LotN Reviews: Chronicles of Malus Darkblade by Dan Abnett and Mike Lee

Lord of the Night reviews the Chronicles of Malus Darkblade by Dan Abnett and Mike Lee.

In all of Naggaroth there is no Dark Elf more devious and cunning than Malus Darkblade. Cursed by the ancient and malicious Daemon Tz’arkan, the Drinker of Worlds, Malus has a year to collect five mystical artefacts spread across the Land of Chill. Malus is promised release if all are brought to the Daemon’s temple in a year, and oblivion should he fail.

This was the very first fantasy series that I ever bought, im a big Dark Eldar fan but alas they are heavily under-appreciated by Games Workshop and Black Library, but when I saw the cover of the first omnibus I decided that even if I didn’t enjoy the fantasy I could still enjoy the Dark Elves.
I was very happily proven wrong and right respectively. The fantasy setting was excellent, not just a typical fantasy with humans, elves and dwarfs. And the Dark Elves were amazing, a culture based around the flesh-trade of slaves and a ritual based around ritual sacrifice and war. Mike Lee has done a fantastic job of creating the world of the Druchii, the Land of Chill Naggaroth and its dark cities Hag Graef, Karond Kar and the Black Arks to name a few.
The characters themselves are each unique and fascinating. The protagonist Malus Darkblade, the bastard son of the Vaulkhar of Hag Graef and a Druchii Seeress, Malus is despised by his family and treated like an outcast. Indeed his name is a testament to this, as to the Druchii a Darkblade is a broken and useless weapon. Yet this does not deter him as he pursues his own glory and power, he cares little for what people think of him and is willing to manipulate people and play long games to achieve his ends, of course he usually makes it up as he goes along but it works out. One of the most interesting things about Malus is, as Dan Abnett put it, he is not the strongest, the smartest or the most powerful. But what makes Malus’s greatest asset is that he will never give up, no matter the odds against him, no matter the threat, Malus will always find a way to fight back.
A cast of supporting characters are also present alongside Malus. First of these is his trusty, yet irritable, Nauglir mount Spite. However Spite is much more then just a mere mount in the story, he is the only constant companion, or at least the only welcome one, in Malus’s quest. He may not talk but he is no dumb brute, and is likely the best ally Malus could ever have, from ferrying him across the Land of Chill to fighting by his side and even saving Malus’s life a few times Spite is a hell of character.
One of the primary characters is Tz’arkan, Drinker of Worlds. The ancient Daemon who possesses Malus in the first novel Tz’arkan is a very well-written character. While at first he can seem like the typical Daemon, cunning, sadistic and manipulative, which he is in strides, Tz’arkan is shown to be wise and like Malus can play long games to achieve his ends, although their definitions of long are quite different.
The action in the series is very well done. Malus himself is not a master swordsman but he can fight hard and does against a variety of foes in the novel. Be they Druchii, High Elf, Beastmen, Daemons or even plague-ridden pirates there is no foe that Malus will not fight with every ounce of skill he has. From ravenous hordes to conspiracies and ancient prophecies the action in Darkblade is varied and well-written.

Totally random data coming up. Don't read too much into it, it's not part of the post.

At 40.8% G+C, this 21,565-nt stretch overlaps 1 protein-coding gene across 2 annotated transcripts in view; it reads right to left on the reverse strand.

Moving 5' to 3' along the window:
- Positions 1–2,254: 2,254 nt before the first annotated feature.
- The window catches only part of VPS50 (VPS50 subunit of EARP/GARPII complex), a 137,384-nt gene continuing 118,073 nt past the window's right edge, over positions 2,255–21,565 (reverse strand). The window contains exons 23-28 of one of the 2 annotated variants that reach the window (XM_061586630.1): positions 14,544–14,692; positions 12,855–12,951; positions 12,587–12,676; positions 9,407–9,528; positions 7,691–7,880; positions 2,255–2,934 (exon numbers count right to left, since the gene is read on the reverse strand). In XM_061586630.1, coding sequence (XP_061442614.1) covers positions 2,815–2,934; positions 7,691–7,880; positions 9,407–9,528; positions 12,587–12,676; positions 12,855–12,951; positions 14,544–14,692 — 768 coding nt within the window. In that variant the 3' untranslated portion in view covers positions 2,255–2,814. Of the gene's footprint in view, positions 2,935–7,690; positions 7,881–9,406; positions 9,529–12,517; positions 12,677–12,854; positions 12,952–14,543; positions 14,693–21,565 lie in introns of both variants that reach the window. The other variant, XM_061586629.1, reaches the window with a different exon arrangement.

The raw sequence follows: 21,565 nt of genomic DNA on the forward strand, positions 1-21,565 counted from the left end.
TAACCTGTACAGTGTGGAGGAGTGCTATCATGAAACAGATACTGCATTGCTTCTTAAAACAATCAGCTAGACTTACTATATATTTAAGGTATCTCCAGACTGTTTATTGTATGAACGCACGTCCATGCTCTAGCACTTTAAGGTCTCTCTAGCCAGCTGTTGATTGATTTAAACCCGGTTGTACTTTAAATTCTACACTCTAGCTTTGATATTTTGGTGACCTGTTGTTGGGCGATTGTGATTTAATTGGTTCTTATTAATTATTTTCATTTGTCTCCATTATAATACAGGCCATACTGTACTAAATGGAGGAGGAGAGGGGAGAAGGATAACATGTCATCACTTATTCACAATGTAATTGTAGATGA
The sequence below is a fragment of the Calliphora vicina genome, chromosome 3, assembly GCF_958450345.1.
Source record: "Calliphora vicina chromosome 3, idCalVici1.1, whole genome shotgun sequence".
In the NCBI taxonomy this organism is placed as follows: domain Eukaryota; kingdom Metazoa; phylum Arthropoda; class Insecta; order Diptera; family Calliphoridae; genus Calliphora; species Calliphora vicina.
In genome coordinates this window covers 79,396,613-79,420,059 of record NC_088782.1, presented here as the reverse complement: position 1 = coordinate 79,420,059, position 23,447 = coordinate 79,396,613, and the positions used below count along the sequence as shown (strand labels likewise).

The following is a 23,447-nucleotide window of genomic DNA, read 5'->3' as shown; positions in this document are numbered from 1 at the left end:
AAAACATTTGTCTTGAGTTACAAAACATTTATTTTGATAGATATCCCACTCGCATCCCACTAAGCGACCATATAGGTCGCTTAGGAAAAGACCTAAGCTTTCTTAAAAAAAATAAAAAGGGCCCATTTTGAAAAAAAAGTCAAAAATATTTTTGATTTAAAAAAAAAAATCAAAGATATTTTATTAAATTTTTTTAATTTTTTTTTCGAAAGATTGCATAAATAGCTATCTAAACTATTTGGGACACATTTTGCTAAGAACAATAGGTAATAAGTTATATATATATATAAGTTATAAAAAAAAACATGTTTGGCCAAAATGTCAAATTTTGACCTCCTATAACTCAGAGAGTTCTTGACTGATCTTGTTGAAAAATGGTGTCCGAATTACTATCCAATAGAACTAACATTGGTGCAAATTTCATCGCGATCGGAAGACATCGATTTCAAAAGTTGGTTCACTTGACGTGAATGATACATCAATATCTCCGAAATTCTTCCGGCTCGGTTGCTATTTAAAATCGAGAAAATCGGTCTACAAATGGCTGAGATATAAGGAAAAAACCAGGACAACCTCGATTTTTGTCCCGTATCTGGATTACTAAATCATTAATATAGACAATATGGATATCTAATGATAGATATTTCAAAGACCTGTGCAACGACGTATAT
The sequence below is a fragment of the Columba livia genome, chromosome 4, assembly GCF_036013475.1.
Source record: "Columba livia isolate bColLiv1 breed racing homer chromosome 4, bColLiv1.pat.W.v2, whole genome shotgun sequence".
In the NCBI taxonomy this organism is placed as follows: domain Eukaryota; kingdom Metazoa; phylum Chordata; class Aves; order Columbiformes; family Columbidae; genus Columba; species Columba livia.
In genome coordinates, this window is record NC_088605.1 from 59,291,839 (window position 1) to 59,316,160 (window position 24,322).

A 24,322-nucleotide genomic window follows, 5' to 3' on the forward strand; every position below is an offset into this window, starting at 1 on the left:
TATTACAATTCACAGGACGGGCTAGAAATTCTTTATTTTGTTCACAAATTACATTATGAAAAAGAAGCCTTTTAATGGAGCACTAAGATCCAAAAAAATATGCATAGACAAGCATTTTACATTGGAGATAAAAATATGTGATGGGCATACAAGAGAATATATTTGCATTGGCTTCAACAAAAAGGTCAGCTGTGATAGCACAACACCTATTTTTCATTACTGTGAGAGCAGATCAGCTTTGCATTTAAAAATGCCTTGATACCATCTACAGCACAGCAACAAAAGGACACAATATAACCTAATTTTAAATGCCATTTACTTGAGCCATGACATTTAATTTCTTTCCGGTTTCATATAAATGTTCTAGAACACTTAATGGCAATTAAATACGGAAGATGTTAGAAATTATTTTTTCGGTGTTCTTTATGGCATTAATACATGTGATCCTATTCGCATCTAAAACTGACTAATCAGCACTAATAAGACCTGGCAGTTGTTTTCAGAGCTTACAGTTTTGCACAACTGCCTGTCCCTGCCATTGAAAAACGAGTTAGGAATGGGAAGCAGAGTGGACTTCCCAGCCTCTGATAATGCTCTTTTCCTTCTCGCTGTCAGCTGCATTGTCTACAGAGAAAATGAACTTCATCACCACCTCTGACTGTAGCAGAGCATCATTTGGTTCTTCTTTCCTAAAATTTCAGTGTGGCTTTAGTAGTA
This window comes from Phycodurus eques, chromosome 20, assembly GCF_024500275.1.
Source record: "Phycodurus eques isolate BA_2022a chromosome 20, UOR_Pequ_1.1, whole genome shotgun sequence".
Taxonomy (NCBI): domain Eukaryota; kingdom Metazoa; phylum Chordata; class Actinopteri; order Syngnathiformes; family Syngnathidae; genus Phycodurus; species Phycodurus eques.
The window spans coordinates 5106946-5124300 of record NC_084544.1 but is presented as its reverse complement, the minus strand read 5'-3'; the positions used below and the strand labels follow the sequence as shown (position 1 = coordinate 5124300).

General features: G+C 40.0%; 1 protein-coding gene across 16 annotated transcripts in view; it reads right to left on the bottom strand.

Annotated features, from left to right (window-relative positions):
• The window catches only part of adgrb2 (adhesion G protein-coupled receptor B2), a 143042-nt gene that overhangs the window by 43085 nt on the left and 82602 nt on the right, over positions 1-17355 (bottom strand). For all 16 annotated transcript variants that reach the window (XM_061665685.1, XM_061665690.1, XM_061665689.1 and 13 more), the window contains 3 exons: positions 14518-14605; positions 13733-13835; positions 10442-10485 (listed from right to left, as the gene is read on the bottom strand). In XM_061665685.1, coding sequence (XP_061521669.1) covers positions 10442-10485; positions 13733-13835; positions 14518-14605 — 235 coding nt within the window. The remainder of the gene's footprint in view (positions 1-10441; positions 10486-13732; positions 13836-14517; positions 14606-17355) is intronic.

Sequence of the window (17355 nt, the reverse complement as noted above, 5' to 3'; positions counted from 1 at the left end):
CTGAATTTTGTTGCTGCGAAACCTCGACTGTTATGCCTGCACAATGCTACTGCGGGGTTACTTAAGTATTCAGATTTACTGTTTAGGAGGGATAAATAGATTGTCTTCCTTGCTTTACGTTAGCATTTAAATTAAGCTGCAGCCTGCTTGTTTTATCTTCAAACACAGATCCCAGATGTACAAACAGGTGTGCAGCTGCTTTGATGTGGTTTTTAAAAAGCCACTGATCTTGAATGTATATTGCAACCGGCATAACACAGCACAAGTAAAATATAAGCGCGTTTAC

The pace of the series is depicted differently in each book. In the series time is against Malus, with only a year to complete his quest at the start he is more free with that time, he knows the clock is ticking but spends little time thinking about it, preferring to stay in the present. However as the series progresses Malus starts to think more and more about the time left until the fifth book where only a few weeks remain, and the desperation that both Malus and Tz’arkan show reflects just how perilously close they are to failure and the urgency that they show in the hunt for the final relics.
The ending of the book was smashing. Abnett and Lee successfully wrap up the first part of Malus’s saga and at the same time set the stage for the next part. I originally finished the first omnibus rather quickly but put off reading the second omnibus as I didn’t want the series to end, but fortunately I now know that the Chronicles of Malus Darkblade are far from over.
In conclusion the Chronicles of Malus Darkblade is a series that must be read. It is truly a staple of Black Library, and in my view quite possibly the finest fantasy series they have ever released. (Only the Thanquol and Boneripper trilogy is a match for it in my view.) Congratulations and thanks to Dan Abnett for creating Malus Darkblade, Tz’arkan and his infernal quest to recover the five artefacts. And to Mike Lee for creating the world around Malus, his allies and enemies and for bringing life to Malus as more then a one-dimensional comic character. And to Kevin Hopgood for the artwork that gives a glimpse into the world of Malus, and that so eloquently shows the climatic moments of each novel. I give Malus Darkblade a 9/10 as a whole, it has some flaws as every novel does but dont let these detract from the series.
Should you buy this book?. The answer is a resounding Yes!. But this is just the end of the beginning, and as Malus himself put it, our journey is over.. now the hunt begins!.

 

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  • Martin Rice

    Wow I bought both the first three books and the two omnis just because they were that well written and delivered hope we get more soon and yes I know this is a very old review but still surprised no one else has commented on it.